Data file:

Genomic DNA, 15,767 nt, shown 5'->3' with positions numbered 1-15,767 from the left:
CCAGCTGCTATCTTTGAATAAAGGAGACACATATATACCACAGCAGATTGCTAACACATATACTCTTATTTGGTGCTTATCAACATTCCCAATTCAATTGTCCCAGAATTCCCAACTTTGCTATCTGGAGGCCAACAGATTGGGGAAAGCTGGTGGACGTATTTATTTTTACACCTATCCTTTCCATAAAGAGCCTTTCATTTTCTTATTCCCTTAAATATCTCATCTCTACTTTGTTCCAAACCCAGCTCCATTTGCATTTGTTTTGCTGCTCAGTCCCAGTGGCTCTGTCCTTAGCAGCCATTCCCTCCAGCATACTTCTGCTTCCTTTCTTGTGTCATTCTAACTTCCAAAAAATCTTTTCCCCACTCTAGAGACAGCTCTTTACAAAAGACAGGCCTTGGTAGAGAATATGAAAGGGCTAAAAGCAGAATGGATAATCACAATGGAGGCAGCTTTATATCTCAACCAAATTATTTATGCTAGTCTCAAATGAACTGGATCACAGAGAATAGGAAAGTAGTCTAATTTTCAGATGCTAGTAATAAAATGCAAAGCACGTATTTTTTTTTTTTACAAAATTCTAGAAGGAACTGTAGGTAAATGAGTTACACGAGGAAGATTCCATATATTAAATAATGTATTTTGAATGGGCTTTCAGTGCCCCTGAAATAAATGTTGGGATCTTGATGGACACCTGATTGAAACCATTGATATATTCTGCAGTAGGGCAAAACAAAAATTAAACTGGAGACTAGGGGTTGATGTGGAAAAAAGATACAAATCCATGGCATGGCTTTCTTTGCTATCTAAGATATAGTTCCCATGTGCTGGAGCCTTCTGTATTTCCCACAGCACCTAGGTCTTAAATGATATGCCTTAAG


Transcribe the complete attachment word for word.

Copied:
Genomic DNA, 15,767 nt, shown 5'->3' with positions numbered 1-15,767 from the left:
CCAGCTGCTATCTTTGAATAAAGGAGACACATATATACCACAGCAGATTGCTAACACATATACTCTTATTTGGTGCTTATCAACATTCCCAATTCAATTGTCCCAGAATTCCCAACTTTGCTATCTGGAGGCCAACAGATTGGGGAAAGCTGGTGGACGTATTTATTTTTACACCTATCCTTTCCATAAAGAGCCTTTCATTTTCTTATTCCCTTAAATATCTCATCTCTACTTTGTTCCAAACCCAGCTCCATTTGCATTTGTTTTGCTGCTCAGTCCCAGTGGCTCTGTCCTTAGCAGCCATTCCCTCCAGCATACTTCTGCTTCCTTTCTTGTGTCATTCTAACTTCCAAAAAATCTTTTCCCCACTCTAGAGACAGCTCTTTACAAAAGACAGGCCTTGGTAGAGAATATGAAAGGGCTAAAAGCAGAATGGATAATCACAATGGAGGCAGCTTTATATCTCAACCAAATTATTTATGCTAGTCTCAAATGAACTGGATCACAGAGAATAGGAAAGTAGTCTAATTTTCAGATGCTAGTAATAAAATGCAAAGCACGTATTTTTTTTTTTTACAAAATTCTAGAAGGAACTGTAGGTAAATGAGTTACACGAGGAAGATTCCATATATTAAATAATGTATTTTGAATGGGCTTTCAGTGCCCCTGAAATAAATGTTGGGATCTTGATGGACACCTGATTGAAACCATTGATATATTCTGCAGTAGGGCAAAACAAAAATTAAACTGGAGACTAGGGGTTGATGTGGAAAAAAGATACAAATCCATGGCATGGCTTTCTTTGCTATCTAAGATATAGTTCCCATGTGCTGGAGCCTTCTGTATTTCCCACAGCACCTAGGTCTTAAATGATATGCCTTAAG